Bumps along the friendship road, immigration issues, finding a long-lost father, a fairy godmother with an urgent problem are some of the situations you’ll find in this 30th edition of “Plays By Young Writers,” onstage through Feb. 1 at The Old Globe’s Sheryl and Harvey White Theatre. But connection (preferably human) is the overarching theme.
Sponsored by the Playwrights Project, eight plays were selected from 581 submissions for either a staged reading or a full production. Students were mentored by professionals and all plays directed by professionals in the field.
The plays are presented in two groups, parts A and B. I’ve listed them here alphabetically.
“Coffee, Cream & Closure” (by Matthew Maceda, 15)
Busy attorney Felicity (“Feli,” played by Zion Dyson) mothers her son Sammy by phone just the way she was mothered. A chance encounter with a medium (who points out that “You’re a better attorney than you are a mother”) helps her connect with her deceased dad Hugh (John Polak) and (perhaps) change her ways.
“Crown Prince Crazy” (by Alberto Cordova, 18)
Sixteen-year-old Benny (Eduardo Garcia) has spent most of his life on the U.S. side of the border. Now his mother Brooklyn (Veronica Burgess) is being deported and she intends to take him with her.
But Benny just wants “to be free and fly.” He’s been doing that in his imagination, where El Rey the luchador (Miguel Padilla) and TV talk show host Burton (John Polak) reside.
Will he go or stay? The playwright nicely captures the gutwrenching push-pull of immigrant life.
From Another House (by Eliana Pipes, age 17)
Teenage Marlena (Whitney Brianna Thomas) disrupts the established family of Beth (Saverina Scopelleti) and Andrew (John Tessmer) with the shocking news that Andrew is her father, and she would like to meet him. Lena’s existence is a surprise to Beth, Andrew, their daughter Katie (Aliyah Malcom) and Andrew’s father George (Eric Poppick), and her arrival makes for some awkward dinner conversation. Are some secrets best left undiscovered?
Eliana submitted three noteworthy plays and has had a play produced at the Blank Theatre in Los Angeles. She is now a freshman at Columbia.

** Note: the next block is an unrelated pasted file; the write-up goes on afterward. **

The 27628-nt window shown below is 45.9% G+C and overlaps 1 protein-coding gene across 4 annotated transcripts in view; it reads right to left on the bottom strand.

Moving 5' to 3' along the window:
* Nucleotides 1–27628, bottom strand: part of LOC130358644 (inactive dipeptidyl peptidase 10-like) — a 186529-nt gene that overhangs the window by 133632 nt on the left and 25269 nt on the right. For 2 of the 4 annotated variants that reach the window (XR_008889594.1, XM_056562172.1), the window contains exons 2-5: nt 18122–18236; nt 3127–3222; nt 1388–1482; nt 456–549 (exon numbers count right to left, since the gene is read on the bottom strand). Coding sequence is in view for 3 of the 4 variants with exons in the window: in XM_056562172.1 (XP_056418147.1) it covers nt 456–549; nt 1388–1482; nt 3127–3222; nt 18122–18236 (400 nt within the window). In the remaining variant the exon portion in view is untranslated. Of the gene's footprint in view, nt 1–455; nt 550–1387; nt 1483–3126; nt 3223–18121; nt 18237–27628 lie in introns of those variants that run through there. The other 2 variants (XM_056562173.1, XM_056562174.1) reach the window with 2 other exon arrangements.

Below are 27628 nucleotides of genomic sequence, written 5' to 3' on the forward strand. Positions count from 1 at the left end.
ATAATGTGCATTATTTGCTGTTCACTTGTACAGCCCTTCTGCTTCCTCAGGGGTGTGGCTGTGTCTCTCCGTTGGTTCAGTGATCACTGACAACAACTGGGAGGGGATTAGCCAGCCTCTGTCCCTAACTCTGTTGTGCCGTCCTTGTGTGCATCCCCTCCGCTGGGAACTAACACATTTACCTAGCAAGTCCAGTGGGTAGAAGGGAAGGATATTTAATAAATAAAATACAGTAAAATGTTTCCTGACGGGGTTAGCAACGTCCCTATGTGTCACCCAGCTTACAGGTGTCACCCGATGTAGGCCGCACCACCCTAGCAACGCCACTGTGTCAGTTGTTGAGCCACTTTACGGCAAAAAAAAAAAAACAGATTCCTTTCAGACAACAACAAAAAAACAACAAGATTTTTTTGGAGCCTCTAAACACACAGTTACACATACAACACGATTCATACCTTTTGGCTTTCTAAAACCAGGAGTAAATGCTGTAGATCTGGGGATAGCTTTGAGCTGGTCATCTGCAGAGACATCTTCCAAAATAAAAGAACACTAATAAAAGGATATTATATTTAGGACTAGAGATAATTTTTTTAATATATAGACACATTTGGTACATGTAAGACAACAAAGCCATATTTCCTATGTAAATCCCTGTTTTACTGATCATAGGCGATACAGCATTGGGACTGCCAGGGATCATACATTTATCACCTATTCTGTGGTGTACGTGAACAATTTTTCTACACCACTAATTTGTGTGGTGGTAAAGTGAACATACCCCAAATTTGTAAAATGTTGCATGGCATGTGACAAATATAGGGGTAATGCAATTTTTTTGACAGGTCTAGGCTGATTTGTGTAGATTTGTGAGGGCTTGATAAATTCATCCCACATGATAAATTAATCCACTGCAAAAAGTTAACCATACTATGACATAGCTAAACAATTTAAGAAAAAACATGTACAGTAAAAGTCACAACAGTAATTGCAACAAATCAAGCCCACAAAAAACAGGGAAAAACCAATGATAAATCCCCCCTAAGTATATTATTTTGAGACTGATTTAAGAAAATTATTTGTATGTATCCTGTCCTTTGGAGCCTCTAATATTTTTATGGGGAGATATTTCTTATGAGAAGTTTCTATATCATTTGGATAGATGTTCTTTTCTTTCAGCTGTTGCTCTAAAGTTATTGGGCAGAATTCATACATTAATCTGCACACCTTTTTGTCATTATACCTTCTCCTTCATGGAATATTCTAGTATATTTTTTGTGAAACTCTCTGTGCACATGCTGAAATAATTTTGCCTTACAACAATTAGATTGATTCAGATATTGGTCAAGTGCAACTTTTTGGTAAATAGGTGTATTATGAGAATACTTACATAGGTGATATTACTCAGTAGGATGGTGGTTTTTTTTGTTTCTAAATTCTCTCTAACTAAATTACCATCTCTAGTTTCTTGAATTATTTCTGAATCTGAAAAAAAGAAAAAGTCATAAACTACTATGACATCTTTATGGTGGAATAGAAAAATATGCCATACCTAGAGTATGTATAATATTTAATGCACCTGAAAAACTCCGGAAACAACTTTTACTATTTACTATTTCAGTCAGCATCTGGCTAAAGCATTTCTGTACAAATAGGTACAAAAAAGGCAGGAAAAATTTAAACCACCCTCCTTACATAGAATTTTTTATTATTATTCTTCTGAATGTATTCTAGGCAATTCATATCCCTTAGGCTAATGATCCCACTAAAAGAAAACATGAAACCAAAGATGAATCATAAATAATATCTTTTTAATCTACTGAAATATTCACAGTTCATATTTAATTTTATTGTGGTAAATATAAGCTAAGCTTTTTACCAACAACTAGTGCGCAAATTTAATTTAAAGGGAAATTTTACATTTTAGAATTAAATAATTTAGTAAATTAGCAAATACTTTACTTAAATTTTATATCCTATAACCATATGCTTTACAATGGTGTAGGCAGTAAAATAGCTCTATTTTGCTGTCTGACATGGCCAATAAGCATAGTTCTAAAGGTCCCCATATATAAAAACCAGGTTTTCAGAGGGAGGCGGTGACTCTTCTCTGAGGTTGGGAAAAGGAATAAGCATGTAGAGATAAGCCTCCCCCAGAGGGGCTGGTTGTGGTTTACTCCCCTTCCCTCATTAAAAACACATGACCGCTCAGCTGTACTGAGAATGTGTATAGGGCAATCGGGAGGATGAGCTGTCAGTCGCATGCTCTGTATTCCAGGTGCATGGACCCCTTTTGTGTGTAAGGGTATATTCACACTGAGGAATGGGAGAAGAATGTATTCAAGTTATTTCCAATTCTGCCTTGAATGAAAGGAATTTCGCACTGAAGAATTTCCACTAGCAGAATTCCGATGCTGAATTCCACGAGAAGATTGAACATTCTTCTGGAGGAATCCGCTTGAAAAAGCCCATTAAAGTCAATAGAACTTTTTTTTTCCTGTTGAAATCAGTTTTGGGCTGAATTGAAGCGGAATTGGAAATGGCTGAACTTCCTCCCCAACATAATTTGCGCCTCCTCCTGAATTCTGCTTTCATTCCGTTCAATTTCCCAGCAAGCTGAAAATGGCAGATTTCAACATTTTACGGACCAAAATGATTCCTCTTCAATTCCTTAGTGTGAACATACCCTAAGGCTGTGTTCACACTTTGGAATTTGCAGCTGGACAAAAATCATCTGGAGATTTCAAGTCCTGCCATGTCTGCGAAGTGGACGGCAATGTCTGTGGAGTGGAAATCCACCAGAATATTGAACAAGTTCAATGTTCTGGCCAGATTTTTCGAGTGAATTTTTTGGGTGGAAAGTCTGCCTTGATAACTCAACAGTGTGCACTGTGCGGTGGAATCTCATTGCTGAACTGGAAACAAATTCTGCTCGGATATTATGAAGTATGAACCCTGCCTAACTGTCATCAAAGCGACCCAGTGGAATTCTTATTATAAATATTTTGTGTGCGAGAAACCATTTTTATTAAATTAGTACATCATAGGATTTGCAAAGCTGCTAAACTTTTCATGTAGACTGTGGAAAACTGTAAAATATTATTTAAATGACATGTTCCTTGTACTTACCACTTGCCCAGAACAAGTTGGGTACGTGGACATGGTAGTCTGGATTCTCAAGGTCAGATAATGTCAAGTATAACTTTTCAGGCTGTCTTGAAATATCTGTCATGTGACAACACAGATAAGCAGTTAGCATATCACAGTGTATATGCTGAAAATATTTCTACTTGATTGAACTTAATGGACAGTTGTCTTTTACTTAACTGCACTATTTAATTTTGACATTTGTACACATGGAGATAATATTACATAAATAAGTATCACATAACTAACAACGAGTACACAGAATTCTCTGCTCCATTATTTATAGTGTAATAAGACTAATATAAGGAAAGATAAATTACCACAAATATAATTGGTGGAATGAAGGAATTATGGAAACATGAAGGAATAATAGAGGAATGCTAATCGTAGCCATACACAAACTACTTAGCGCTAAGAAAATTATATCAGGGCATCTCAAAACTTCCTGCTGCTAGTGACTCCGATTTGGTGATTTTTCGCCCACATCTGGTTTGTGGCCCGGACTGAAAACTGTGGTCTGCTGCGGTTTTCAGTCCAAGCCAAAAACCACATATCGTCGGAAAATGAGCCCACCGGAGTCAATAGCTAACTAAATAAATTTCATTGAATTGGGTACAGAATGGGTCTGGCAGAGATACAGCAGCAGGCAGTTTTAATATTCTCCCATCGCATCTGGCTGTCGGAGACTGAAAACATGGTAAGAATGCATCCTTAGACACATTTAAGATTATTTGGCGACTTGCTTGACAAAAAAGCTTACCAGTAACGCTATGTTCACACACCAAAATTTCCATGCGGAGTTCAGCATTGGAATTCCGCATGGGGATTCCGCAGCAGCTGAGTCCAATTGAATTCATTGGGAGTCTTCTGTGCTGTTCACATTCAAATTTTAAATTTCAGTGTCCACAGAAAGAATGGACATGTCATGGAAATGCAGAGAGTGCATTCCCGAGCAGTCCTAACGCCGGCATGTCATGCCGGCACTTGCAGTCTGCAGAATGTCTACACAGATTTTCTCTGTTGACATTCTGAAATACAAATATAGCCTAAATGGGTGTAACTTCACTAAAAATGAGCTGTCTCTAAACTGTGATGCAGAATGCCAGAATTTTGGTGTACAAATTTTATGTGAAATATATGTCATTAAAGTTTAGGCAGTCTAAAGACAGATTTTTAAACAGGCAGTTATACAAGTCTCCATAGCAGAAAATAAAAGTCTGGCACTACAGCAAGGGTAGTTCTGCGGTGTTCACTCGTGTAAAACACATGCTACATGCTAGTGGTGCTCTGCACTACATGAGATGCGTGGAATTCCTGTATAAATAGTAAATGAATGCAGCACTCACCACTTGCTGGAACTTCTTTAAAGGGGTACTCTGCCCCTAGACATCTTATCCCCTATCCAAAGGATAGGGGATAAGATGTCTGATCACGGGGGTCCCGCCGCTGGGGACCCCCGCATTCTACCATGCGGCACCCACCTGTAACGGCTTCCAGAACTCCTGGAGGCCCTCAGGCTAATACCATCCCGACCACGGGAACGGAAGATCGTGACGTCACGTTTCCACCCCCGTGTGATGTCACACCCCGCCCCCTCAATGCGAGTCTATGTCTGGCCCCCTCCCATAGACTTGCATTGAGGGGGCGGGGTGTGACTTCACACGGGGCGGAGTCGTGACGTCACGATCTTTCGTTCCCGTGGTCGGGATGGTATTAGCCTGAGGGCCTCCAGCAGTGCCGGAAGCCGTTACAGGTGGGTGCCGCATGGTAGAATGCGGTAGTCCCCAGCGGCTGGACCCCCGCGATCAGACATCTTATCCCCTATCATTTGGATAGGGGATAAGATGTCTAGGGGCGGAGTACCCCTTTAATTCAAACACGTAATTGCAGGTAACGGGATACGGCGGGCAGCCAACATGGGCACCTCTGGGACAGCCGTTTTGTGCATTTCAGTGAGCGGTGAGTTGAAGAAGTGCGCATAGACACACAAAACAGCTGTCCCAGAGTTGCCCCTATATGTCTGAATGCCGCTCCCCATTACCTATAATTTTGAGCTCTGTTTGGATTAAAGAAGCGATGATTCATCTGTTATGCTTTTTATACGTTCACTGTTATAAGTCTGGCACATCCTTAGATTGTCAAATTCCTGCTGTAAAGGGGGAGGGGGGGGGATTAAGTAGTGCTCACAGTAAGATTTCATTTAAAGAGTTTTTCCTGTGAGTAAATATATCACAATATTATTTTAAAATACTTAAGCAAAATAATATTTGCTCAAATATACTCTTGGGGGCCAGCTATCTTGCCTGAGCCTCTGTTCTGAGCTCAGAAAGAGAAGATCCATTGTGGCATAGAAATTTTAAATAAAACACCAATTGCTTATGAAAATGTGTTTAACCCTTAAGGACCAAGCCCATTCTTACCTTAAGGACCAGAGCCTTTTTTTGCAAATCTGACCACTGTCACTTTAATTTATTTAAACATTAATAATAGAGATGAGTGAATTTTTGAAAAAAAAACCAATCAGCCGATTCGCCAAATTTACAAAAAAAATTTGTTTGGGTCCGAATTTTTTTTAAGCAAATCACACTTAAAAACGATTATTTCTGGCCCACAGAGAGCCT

Light (by Ke’Ona, age 17)
Seventeen-year-old Ke’Ona’s touching “Light” explores family from the perspective of African American Danielle (Alexandra Slade), living with her Grandma (Kimberly King) in kinship care. Danielle, darker of skin than the rest of the family, gets the Cinderella treatment from both Grandma and her obnoxious brother William (Aaron Winey), who always manages to say the most cutting thing.
Her search for someone to care puts Danielle on the wrong road when she hooks up with boyfriend Daylin (Marshall Anderson), tall, handsome, charming and seriously lacking in principles. Will Danielle right her listing ship before it’s too late?
In “Best Friend Mistakes” (by Donya Sharifi, age 12), Lewis (Miguel Padilla) gets all grumped out because bff Harry (Francisco Brambilo) didn’t show up at his birthday party. But a little time and a spiffy gift later, he learns that sometimes other things can be more important than even your birthday.
“One Magical Day” (by 14-year-old Tricia Mendoza) is a fanciful piece that follows a day in the life of a young witch named Felicity (Virginia Gregg), on a quest to make life better for everyone, who she needs to find a deserving someone to help do that. Now. Or she’ll lose her powers. She thinks it may be Margaret (Veronica Burgess), who wants her to cast a cur.....er, a spell.
Will the young witch find out in time that Margaret is really the bad witch Dorothea and has nefarious plans?
In “She Remembers,” 13-year-old playwright Jerusha Israel explores the heartbreaking theme of loss through the story of 80-plus longtime friends Cameron (Kimberly King) and Brooklyn (Saverina Scopelleti).
Both have lost contact with other family members. Now Brooklyn finds she is losing Cameron to memory loss so severe that she no longer recognizes her old friend.
Techies will love “With Your Own Eyes.” Here, High Tech High North County’s Sol Manuel Garza, age 14, takes us on a virtual reality jaunt in which 15-year-old Trey (Aaron Winey), whose parents are “too busy to spend time with me,” have given him Rob (Marshall Anderson) a virtual friend who anticipates Trey’s wants.
Trey doesn’t realize how dependent on the grid he is, but he does long for human contact, and finds Uncle Will (not virtual, but not quite of this world either, and played by Eric Poppick), who informs him of a nefarious plot in which they have all been pawns.
These young playwrights deserve our support. Try to get to at least one set of them this week.
“Plays by Young Writers” plays through Feb. 1 at The Old Globe’s Sheryl and Harvey White Theatre. Click HERE for the program listing.
Jan. 30 at 7:30 pm; Jan. 31 at 2 and 7:30 pm; Feb. 1 at 2 pm.
Tickets: (858) 384-2970 or HERE.
To read more reviews by SDGLN Theater Critic Jean Lowerison, click HERE.